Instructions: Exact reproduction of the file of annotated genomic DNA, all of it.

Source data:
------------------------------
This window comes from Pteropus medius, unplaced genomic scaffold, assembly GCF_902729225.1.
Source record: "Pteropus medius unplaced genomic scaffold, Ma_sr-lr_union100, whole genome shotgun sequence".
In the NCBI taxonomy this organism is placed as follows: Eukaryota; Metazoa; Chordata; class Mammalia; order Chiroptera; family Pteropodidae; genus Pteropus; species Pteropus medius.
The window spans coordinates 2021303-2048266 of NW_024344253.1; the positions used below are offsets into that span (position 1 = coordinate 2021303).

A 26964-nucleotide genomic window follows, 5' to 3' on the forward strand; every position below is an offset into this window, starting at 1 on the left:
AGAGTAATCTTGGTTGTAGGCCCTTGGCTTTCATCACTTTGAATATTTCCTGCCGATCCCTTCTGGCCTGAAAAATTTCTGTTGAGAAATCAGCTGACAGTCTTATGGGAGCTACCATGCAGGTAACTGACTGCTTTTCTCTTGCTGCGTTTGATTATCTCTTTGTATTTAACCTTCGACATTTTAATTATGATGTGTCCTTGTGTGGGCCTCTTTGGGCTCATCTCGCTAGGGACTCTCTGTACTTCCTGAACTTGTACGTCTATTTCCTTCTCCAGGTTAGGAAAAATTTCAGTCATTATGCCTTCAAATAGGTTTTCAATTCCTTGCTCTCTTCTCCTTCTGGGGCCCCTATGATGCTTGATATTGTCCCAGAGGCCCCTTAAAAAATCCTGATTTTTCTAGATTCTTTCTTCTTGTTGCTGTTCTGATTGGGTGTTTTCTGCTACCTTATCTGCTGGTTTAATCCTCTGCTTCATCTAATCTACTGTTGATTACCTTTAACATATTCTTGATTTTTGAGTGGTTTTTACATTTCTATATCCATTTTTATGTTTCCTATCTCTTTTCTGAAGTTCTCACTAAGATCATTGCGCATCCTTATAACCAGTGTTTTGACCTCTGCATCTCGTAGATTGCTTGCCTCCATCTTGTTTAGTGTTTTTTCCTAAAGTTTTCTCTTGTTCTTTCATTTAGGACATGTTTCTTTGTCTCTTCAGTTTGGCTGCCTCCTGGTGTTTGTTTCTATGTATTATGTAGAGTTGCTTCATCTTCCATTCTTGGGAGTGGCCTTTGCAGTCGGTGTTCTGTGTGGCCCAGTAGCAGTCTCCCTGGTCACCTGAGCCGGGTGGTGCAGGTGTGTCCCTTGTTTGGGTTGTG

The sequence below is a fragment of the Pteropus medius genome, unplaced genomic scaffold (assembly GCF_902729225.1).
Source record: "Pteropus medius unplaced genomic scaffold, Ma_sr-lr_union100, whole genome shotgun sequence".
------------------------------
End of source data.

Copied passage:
This window comes from Pteropus medius, unplaced genomic scaffold, assembly GCF_902729225.1.
Source record: "Pteropus medius unplaced genomic scaffold, Ma_sr-lr_union100, whole genome shotgun sequence".
In the NCBI taxonomy this organism is placed as follows: Eukaryota; Metazoa; Chordata; class Mammalia; order Chiroptera; family Pteropodidae; genus Pteropus; species Pteropus medius.
The window spans coordinates 2021303-2048266 of NW_024344253.1; the positions used below are offsets into that span (position 1 = coordinate 2021303).

A 26964-nucleotide genomic window follows, 5' to 3' on the forward strand; every position below is an offset into this window, starting at 1 on the left:
AGAGTAATCTTGGTTGTAGGCCCTTGGCTTTCATCACTTTGAATATTTCCTGCCGATCCCTTCTGGCCTGAAAAATTTCTGTTGAGAAATCAGCTGACAGTCTTATGGGAGCTACCATGCAGGTAACTGACTGCTTTTCTCTTGCTGCGTTTGATTATCTCTTTGTATTTAACCTTCGACATTTTAATTATGATGTGTCCTTGTGTGGGCCTCTTTGGGCTCATCTCGCTAGGGACTCTCTGTACTTCCTGAACTTGTACGTCTATTTCCTTCTCCAGGTTAGGAAAAATTTCAGTCATTATGCCTTCAAATAGGTTTTCAATTCCTTGCTCTCTTCTCCTTCTGGGGCCCCTATGATGCTTGATATTGTCCCAGAGGCCCCTTAAAAAATCCTGATTTTTCTAGATTCTTTCTTCTTGTTGCTGTTCTGATTGGGTGTTTTCTGCTACCTTATCTGCTGGTTTAATCCTCTGCTTCATCTAATCTACTGTTGATTACCTTTAACATATTCTTGATTTTTGAGTGGTTTTTACATTTCTATATCCATTTTTATGTTTCCTATCTCTTTTCTGAAGTTCTCACTAAGATCATTGCGCATCCTTATAACCAGTGTTTTGACCTCTGCATCTCGTAGATTGCTTGCCTCCATCTTGTTTAGTGTTTTTTCCTAAAGTTTTCTCTTGTTCTTTCATTTAGGACATGTTTCTTTGTCTCTTCAGTTTGGCTGCCTCCTGGTGTTTGTTTCTATGTATTATGTAGAGTTGCTTCATCTTCCATTCTTGGGAGTGGCCTTTGCAGTCGGTGTTCTGTGTGGCCCAGTAGCAGTCTCCCTGGTCACCTGAGCCGGGTGGTGCAGGTGTGTCCCTTGTTTGGGTTGTG

The sequence below is a fragment of the Pteropus medius genome, unplaced genomic scaffold (assembly GCF_902729225.1).
Source record: "Pteropus medius unplaced genomic scaffold, Ma_sr-lr_union100, whole genome shotgun sequence".